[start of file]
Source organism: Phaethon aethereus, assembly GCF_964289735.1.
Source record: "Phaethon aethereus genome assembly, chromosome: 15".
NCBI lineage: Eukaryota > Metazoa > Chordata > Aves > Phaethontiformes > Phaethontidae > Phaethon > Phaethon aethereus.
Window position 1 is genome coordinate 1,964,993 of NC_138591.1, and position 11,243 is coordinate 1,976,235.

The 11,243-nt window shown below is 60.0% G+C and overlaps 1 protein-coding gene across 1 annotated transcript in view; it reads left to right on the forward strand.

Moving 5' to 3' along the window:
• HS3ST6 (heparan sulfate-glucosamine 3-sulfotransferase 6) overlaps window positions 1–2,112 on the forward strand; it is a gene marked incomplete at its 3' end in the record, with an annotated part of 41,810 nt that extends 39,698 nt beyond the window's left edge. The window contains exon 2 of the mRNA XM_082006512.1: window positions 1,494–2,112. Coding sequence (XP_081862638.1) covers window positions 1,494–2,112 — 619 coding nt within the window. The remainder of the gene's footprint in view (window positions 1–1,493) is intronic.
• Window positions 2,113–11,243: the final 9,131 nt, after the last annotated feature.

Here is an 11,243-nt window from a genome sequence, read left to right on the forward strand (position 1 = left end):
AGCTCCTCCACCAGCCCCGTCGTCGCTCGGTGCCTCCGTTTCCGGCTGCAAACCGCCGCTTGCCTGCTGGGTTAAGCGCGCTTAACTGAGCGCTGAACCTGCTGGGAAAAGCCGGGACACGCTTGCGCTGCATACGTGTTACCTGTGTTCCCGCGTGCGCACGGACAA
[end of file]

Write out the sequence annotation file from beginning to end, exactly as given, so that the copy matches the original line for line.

Source organism: Phaethon aethereus, assembly GCF_964289735.1.
Source record: "Phaethon aethereus genome assembly, chromosome: 15".
NCBI lineage: Eukaryota > Metazoa > Chordata > Aves > Phaethontiformes > Phaethontidae > Phaethon > Phaethon aethereus.
Window position 1 is genome coordinate 1,964,993 of NC_138591.1, and position 11,243 is coordinate 1,976,235.

The 11,243-nt window shown below is 60.0% G+C and overlaps 1 protein-coding gene across 1 annotated transcript in view; it reads left to right on the forward strand.

Moving 5' to 3' along the window:
• HS3ST6 (heparan sulfate-glucosamine 3-sulfotransferase 6) overlaps window positions 1–2,112 on the forward strand; it is a gene marked incomplete at its 3' end in the record, with an annotated part of 41,810 nt that extends 39,698 nt beyond the window's left edge. The window contains exon 2 of the mRNA XM_082006512.1: window positions 1,494–2,112. Coding sequence (XP_081862638.1) covers window positions 1,494–2,112 — 619 coding nt within the window. The remainder of the gene's footprint in view (window positions 1–1,493) is intronic.
• Window positions 2,113–11,243: the final 9,131 nt, after the last annotated feature.

Here is an 11,243-nt window from a genome sequence, read left to right on the forward strand (position 1 = left end):
AGCTCCTCCACCAGCCCCGTCGTCGCTCGGTGCCTCCGTTTCCGGCTGCAAACCGCCGCTTGCCTGCTGGGTTAAGCGCGCTTAACTGAGCGCTGAACCTGCTGGGAAAAGCCGGGACACGCTTGCGCTGCATACGTGTTACCTGTGTTCCCGCGTGCGCACGGACAA